By Eduardo Ibarrola, Ambassador of Mexico.
Every year, on September 16, Mexicans commemorate the beginning of the Mexican Independence War. Traditionally, on the evening of September 15, the President addresses the nation from the balcony of the National Palace in Mexico City to reenact the moment, back in 1810, when priest Miguel Hidalgo -the Father of the Nation- called Mexicans to the uprising in the small town of Dolores, now located in the beautiful state of Guanajuato.
Since its birth as an independent nation, Mexico has faced various challenges that defined its character both domestically and in the international arena.
It hasn’t been easy, but today Mexico is a multiparty democracy, with an important network for the protection of human rights and public information access; a deep industrialization process and free trade; our country is an attractive destination for investment and international tourism.
In the international arena, Mexico became a prominent actor in the promotion of international law and an active participant in topics like disarmament, free-trade, climate change and the fight against transnational organized crime.
With the commemoration of the “Grito de Dolores” we also celebrate our unity, which is the key for our progress. President Enrique Peña-Nieto acknowledges this. That’s why -through the “Pact for Mexico”- his administration works under an unprecedented agreement with the main political parties in order to achieve the structural reforms that Mexico needs to become the prosperous and equalitarian country that every Mexican citizen deserves.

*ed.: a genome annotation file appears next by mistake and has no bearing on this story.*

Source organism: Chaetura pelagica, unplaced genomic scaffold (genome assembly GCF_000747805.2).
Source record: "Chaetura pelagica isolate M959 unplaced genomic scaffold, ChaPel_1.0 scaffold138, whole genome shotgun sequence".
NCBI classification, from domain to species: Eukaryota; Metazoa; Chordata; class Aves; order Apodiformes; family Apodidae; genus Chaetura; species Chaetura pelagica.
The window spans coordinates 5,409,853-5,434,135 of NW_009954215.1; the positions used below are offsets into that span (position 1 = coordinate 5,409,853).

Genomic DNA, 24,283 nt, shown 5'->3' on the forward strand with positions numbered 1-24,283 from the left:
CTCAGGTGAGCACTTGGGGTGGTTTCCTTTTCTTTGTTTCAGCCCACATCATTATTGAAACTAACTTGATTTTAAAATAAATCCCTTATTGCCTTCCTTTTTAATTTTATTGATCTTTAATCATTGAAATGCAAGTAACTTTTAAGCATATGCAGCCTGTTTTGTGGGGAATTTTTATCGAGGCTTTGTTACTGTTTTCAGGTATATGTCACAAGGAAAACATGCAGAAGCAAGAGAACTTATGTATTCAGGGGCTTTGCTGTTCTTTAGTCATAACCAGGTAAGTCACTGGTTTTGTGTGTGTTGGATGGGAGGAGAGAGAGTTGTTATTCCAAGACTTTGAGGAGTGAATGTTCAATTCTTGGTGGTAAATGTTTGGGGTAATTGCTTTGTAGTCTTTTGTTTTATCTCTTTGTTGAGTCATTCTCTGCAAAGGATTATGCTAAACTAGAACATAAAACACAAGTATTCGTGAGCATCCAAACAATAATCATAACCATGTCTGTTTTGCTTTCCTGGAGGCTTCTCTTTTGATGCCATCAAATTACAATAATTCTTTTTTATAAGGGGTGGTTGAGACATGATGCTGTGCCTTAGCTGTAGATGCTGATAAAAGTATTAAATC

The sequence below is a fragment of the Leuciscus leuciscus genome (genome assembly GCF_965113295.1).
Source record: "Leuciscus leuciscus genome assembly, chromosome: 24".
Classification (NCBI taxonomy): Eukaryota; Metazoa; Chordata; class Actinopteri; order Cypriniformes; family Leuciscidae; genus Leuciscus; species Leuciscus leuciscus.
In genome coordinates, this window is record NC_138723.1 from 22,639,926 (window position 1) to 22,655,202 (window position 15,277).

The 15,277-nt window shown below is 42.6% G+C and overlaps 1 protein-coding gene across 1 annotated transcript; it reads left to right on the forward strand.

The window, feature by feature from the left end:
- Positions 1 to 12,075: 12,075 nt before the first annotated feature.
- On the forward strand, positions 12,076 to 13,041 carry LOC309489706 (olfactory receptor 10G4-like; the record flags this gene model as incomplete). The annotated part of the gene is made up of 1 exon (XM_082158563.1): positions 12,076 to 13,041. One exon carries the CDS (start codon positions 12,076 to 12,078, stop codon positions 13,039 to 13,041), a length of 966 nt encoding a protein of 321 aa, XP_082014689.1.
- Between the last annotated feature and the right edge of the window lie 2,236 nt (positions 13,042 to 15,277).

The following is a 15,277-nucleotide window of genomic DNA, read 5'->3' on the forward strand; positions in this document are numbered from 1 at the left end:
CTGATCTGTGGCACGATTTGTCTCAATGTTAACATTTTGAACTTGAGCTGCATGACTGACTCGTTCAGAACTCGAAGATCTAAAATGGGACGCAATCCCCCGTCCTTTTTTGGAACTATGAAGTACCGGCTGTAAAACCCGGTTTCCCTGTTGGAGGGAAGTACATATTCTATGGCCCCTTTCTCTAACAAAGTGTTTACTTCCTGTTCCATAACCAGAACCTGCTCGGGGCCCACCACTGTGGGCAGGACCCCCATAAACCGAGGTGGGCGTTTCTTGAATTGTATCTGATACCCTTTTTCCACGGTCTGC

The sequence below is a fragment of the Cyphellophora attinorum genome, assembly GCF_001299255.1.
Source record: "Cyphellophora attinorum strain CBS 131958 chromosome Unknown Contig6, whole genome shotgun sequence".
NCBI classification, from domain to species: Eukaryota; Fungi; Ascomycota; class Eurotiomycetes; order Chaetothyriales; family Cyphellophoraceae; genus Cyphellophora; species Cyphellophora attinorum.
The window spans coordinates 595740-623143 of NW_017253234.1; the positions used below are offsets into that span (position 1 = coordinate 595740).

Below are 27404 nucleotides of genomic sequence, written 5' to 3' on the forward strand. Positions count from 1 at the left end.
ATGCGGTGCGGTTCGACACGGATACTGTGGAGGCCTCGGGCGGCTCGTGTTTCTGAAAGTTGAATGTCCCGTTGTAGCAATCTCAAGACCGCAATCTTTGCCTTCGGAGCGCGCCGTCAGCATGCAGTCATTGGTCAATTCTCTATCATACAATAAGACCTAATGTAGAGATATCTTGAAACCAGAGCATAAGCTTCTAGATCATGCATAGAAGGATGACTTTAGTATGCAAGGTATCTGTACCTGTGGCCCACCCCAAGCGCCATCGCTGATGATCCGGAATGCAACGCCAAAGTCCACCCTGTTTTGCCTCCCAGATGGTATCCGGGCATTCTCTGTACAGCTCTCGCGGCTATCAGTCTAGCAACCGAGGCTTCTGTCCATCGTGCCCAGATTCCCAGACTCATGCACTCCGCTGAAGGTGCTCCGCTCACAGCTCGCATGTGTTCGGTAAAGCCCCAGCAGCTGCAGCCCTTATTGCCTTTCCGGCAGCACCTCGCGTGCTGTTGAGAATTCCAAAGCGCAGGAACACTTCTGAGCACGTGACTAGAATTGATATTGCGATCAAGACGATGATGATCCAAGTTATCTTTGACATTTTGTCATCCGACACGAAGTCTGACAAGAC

In only 9 months, this new governmental approach has already achieved a constitutional framework for an important reform that will increase the quality of the education and also a telecommunications reform that will open the country for a more competitive process. Other examples are the promulgation of the Law for the Protection of Crime Victims and the Crusade against Hunger. Moreover, a very important initiative in energy has already been presented before Congress for discussion.
In September is time to celebrate Mexico, not only for our past but also for our present and future. And as long as we remain united and working for our common wellbeing, we will have good reasons to say out loud: Viva México!